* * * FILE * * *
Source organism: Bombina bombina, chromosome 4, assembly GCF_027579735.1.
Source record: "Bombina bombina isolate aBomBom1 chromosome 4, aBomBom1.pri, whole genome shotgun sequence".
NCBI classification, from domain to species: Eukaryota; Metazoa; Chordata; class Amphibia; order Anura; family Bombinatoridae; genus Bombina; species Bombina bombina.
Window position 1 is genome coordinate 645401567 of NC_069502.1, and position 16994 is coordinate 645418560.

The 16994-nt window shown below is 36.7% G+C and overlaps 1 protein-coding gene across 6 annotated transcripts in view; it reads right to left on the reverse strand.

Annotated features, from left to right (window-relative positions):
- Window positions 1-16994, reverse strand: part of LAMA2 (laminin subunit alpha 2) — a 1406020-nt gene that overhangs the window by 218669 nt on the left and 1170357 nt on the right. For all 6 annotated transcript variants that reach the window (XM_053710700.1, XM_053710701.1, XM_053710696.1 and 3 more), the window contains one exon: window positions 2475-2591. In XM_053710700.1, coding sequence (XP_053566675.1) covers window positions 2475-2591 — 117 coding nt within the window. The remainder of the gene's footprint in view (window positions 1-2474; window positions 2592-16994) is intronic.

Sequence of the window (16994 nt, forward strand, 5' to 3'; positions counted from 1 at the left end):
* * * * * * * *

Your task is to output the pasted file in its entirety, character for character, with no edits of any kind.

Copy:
Source organism: Bombina bombina, chromosome 4, assembly GCF_027579735.1.
Source record: "Bombina bombina isolate aBomBom1 chromosome 4, aBomBom1.pri, whole genome shotgun sequence".
NCBI classification, from domain to species: Eukaryota; Metazoa; Chordata; class Amphibia; order Anura; family Bombinatoridae; genus Bombina; species Bombina bombina.
Window position 1 is genome coordinate 645401567 of NC_069502.1, and position 16994 is coordinate 645418560.

The 16994-nt window shown below is 36.7% G+C and overlaps 1 protein-coding gene across 6 annotated transcripts in view; it reads right to left on the reverse strand.

Annotated features, from left to right (window-relative positions):
- Window positions 1-16994, reverse strand: part of LAMA2 (laminin subunit alpha 2) — a 1406020-nt gene that overhangs the window by 218669 nt on the left and 1170357 nt on the right. For all 6 annotated transcript variants that reach the window (XM_053710700.1, XM_053710701.1, XM_053710696.1 and 3 more), the window contains one exon: window positions 2475-2591. In XM_053710700.1, coding sequence (XP_053566675.1) covers window positions 2475-2591 — 117 coding nt within the window. The remainder of the gene's footprint in view (window positions 1-2474; window positions 2592-16994) is intronic.

Sequence of the window (16994 nt, forward strand, 5' to 3'; positions counted from 1 at the left end):